The outofplane vibration sway modes are listed in Table 2, it is obvious that every four modes can also be divided into one group. In the lateral direction, the inphase vibration modes between the two main cables induce the lateral sway modes of the suspended deck units while the outofphase modes excite the pure cable lateral sway modes without deck motions. It is clearly that, from Tables 1 and 2, the vibration modes of the main cables are restricted by the stiffening decks erected. Because of the interaction between the deck units and the main cables, the vibration of the main cable can result in corresponding motions of the deck units and in turn increasingly erected deck units would be expected to gradually change the modal characteristics of the main cable. The modal characteristics of the temporary towercabledeck system are unstable as the construction progresses.
Table 1. Inplane vibration modes of cables after 10 % deck erection
No.

Frequencies (Hz)

Cabledominated inplane mode shapes

Remarks

1

0.1257


1st cabledominated deck lift mode

2

0.1257


2nd cabledominated deck lift mode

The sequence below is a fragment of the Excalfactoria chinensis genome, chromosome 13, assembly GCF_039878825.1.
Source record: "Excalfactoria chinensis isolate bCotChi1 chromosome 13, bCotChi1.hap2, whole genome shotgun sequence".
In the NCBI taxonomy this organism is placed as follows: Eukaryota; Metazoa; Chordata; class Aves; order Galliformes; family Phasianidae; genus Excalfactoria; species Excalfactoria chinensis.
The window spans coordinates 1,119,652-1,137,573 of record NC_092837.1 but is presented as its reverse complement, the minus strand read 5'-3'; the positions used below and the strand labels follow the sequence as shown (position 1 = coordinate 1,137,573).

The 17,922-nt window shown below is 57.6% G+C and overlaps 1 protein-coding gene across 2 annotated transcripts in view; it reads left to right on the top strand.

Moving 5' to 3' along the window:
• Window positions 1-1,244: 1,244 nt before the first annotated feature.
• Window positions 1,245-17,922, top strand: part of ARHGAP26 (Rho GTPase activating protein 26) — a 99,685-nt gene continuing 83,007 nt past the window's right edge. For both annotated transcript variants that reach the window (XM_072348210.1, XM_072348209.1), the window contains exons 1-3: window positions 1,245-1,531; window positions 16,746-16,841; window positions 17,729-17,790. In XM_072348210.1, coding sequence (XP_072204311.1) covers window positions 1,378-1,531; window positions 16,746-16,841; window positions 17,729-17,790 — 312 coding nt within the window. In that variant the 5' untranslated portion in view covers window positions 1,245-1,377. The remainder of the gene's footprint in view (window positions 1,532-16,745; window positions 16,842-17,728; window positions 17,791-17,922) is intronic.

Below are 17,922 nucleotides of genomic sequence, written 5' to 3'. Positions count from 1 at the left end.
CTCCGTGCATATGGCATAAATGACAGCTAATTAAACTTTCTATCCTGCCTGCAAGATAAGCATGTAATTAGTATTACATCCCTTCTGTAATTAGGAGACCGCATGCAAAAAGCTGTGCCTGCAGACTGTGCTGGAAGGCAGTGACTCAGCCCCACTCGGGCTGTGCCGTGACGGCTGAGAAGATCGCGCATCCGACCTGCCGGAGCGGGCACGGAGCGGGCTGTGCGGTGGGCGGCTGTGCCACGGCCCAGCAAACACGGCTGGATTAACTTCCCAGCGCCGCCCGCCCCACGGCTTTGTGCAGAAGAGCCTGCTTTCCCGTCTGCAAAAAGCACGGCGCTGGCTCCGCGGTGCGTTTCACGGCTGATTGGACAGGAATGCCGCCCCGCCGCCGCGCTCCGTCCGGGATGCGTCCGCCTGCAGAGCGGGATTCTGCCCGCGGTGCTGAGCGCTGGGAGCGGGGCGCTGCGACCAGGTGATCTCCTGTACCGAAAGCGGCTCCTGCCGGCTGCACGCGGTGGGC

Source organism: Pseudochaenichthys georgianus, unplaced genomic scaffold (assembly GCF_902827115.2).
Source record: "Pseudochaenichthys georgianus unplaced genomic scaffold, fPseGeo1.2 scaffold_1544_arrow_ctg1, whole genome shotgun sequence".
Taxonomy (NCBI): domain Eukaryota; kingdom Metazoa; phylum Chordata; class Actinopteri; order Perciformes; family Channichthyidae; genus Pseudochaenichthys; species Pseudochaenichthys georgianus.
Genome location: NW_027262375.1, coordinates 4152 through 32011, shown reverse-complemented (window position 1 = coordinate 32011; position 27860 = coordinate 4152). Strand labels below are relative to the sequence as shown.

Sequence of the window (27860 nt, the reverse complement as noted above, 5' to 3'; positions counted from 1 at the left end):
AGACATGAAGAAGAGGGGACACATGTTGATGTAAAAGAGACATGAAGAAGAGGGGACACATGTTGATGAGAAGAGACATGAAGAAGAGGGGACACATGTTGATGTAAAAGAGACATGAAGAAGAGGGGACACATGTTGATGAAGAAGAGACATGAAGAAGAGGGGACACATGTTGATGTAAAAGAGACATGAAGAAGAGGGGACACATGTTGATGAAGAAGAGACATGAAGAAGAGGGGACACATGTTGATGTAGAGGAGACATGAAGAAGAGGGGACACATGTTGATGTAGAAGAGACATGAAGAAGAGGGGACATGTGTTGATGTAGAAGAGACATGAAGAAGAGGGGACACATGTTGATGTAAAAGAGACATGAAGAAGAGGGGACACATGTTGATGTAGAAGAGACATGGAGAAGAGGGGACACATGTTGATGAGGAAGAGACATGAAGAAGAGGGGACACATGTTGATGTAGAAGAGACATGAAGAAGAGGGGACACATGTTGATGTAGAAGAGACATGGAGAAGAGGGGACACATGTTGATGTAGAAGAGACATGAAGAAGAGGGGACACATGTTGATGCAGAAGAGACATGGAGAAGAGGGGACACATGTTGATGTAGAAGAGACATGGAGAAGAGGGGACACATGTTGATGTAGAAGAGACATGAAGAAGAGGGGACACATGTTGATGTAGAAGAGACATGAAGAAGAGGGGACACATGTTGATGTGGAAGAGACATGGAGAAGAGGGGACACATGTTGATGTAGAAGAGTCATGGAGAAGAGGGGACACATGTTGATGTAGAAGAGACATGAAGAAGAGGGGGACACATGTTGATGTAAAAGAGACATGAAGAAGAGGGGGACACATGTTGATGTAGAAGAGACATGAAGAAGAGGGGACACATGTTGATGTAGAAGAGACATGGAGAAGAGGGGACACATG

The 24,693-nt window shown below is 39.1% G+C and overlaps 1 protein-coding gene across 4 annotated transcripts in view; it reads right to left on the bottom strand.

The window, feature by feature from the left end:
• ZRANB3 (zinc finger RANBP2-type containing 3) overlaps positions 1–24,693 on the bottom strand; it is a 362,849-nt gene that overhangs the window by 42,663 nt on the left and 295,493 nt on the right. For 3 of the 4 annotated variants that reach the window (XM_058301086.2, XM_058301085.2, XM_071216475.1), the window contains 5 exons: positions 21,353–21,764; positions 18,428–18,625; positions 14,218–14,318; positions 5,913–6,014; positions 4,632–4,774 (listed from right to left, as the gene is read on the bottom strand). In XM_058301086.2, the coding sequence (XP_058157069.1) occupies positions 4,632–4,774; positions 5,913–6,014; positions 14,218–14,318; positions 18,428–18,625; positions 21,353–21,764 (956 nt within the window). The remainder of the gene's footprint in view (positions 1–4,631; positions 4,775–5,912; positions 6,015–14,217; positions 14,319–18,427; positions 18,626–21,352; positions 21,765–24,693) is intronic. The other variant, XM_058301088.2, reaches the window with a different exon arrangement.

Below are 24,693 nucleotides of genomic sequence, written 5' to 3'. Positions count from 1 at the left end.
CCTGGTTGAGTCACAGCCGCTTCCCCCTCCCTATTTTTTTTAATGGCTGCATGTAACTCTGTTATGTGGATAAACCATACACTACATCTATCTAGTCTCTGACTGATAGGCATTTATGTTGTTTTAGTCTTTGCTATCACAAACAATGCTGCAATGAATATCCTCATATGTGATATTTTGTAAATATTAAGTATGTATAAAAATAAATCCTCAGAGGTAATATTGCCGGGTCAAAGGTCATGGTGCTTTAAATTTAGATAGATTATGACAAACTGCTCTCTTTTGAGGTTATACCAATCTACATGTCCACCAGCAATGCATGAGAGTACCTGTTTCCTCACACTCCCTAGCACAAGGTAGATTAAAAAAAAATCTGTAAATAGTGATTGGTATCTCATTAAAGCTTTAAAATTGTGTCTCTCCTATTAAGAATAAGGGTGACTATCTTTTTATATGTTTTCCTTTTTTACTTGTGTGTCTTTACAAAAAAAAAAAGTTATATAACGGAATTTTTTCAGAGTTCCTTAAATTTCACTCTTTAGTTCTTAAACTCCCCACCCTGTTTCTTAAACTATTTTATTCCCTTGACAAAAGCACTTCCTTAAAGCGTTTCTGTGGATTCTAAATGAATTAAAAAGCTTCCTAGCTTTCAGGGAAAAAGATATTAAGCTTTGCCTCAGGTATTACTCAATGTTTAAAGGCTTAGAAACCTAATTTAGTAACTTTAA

3

0.1496


1st cabledominated deck torsion mode

4

0.1496


2nd cabledominated deck torsion mode

5

0.1787


3rd cabledominated deck torsion mode

6

0.1804


4th cabledominated deck torsion mode

7

0.2168


3rd cabledominated deck lift mode

8

0.2168


4th cabledominated deck lift mode

Table 2. Outofplane vibration sway modes after 10 % deck erection
No.

Frequencies (Hz)

Cabledominated lateral sway mode shapes

Remarks

1

0.0485


1st cabledominated sway mode

2

0.0487


2nd cabledominated sway mode

3

0.1268


1st pure cable sway mode

4

0.1268


2nd pure cable sway mode

5

0.1281


3rd cabledominated sway mode

6

0.1285


4th cabledominated sway mode

7

0.1326


3rd pure cable sway mode

8

0.1327


4th pure cable sway mode

3.2. Local towers and stiffening decks dominated modes of vibration